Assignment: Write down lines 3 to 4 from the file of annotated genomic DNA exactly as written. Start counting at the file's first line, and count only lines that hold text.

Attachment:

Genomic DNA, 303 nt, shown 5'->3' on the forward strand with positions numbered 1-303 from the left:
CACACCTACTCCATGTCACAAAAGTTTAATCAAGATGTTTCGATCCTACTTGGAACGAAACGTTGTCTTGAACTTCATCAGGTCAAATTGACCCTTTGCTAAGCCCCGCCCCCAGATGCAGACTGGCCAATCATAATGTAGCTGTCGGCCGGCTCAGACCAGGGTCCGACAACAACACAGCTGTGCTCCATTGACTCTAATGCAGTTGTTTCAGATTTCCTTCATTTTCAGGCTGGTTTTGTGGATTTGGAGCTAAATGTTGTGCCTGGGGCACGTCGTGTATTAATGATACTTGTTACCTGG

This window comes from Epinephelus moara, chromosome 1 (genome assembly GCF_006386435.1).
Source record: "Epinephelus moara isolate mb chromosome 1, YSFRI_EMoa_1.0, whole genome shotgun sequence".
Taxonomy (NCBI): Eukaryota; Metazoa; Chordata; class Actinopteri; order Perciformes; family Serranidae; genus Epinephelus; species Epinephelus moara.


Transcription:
This window comes from Epinephelus moara, chromosome 1 (genome assembly GCF_006386435.1).
Source record: "Epinephelus moara isolate mb chromosome 1, YSFRI_EMoa_1.0, whole genome shotgun sequence".